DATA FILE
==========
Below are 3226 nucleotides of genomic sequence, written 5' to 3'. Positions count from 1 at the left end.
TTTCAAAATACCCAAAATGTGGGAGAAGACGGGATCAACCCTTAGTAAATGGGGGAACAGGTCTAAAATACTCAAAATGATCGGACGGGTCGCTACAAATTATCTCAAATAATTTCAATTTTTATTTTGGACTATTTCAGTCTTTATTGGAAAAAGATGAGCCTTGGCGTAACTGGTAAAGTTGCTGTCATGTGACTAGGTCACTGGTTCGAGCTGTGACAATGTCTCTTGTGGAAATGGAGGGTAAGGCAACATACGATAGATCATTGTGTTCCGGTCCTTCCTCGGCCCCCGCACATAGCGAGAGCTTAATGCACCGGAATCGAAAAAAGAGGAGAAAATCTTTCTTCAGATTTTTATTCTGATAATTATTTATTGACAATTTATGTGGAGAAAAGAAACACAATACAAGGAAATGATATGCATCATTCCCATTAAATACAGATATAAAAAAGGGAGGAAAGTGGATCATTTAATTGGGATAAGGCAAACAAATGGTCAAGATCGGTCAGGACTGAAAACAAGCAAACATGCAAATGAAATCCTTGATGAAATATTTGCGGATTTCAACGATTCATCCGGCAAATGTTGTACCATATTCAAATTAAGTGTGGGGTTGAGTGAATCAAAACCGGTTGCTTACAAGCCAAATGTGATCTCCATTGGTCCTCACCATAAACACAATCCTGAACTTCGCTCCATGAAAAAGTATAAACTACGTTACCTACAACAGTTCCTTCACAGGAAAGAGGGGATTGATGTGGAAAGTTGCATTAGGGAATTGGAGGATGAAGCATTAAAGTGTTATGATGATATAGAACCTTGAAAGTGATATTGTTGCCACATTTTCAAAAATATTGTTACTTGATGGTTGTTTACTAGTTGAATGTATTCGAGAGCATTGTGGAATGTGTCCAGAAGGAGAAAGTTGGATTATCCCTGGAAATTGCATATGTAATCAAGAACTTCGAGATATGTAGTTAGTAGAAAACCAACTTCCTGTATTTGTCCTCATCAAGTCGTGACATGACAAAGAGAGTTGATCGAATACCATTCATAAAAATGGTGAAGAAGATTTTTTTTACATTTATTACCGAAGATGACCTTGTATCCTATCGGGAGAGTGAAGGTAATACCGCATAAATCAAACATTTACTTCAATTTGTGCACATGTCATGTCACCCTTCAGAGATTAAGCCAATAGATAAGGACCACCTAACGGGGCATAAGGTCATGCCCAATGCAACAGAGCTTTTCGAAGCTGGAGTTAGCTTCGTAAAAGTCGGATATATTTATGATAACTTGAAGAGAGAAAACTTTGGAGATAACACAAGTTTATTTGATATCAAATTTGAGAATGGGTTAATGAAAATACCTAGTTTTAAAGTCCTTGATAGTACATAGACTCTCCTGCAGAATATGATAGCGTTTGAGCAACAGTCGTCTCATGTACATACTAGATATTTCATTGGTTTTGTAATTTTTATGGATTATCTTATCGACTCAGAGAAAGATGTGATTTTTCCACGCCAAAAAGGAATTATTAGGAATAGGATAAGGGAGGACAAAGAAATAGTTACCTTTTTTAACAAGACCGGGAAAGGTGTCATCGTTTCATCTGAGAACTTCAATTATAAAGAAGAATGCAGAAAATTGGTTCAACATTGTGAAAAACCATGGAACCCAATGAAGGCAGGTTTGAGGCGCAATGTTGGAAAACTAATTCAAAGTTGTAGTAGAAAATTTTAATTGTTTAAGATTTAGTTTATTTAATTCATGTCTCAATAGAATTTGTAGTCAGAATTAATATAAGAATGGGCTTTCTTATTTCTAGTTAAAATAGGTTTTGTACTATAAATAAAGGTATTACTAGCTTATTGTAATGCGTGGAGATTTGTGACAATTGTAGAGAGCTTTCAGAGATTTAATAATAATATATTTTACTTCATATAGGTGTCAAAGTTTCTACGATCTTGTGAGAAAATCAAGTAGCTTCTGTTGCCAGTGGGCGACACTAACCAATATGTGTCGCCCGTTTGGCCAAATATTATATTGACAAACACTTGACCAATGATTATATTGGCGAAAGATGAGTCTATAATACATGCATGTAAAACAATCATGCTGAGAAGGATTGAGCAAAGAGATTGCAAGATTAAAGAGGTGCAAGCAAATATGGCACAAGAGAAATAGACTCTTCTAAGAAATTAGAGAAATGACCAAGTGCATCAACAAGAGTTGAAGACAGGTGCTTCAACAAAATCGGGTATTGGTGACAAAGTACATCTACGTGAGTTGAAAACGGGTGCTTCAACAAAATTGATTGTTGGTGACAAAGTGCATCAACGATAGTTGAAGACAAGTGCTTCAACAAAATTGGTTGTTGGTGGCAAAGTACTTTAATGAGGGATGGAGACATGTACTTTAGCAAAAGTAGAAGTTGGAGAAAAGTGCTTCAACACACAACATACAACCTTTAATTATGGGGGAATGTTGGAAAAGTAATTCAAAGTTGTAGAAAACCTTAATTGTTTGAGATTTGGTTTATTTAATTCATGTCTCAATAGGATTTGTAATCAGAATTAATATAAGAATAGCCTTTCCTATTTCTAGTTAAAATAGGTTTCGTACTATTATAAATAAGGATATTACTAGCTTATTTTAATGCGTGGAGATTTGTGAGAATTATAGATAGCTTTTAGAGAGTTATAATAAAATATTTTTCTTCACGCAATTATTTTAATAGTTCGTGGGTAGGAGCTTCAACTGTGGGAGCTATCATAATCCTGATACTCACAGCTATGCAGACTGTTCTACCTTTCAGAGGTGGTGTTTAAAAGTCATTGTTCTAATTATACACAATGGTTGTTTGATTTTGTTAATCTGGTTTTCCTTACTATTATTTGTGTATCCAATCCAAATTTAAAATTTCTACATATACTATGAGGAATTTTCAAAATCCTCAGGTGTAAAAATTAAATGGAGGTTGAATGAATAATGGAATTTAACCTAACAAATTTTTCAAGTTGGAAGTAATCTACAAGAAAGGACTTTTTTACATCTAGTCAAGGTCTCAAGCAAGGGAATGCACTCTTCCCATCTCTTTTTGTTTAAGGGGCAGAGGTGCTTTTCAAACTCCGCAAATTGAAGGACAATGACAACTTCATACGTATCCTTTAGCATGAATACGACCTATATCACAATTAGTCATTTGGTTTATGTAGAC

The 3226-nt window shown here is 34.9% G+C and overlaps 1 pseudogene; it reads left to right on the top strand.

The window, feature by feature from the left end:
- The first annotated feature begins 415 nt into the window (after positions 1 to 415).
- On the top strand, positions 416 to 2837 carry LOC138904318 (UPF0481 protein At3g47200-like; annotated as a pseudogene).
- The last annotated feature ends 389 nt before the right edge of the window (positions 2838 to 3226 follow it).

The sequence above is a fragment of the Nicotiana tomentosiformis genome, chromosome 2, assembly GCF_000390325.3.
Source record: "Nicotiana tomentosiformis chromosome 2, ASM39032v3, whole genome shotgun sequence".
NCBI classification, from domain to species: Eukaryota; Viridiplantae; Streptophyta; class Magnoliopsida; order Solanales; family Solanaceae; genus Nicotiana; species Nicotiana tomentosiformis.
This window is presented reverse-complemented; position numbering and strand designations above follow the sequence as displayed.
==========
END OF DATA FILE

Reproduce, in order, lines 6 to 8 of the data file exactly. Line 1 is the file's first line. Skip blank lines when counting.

- On the top strand, positions 416 to 2837 carry LOC138904318 (UPF0481 protein At3g47200-like; annotated as a pseudogene).
- The last annotated feature ends 389 nt before the right edge of the window (positions 2838 to 3226 follow it).

The sequence above is a fragment of the Nicotiana tomentosiformis genome, chromosome 2, assembly GCF_000390325.3.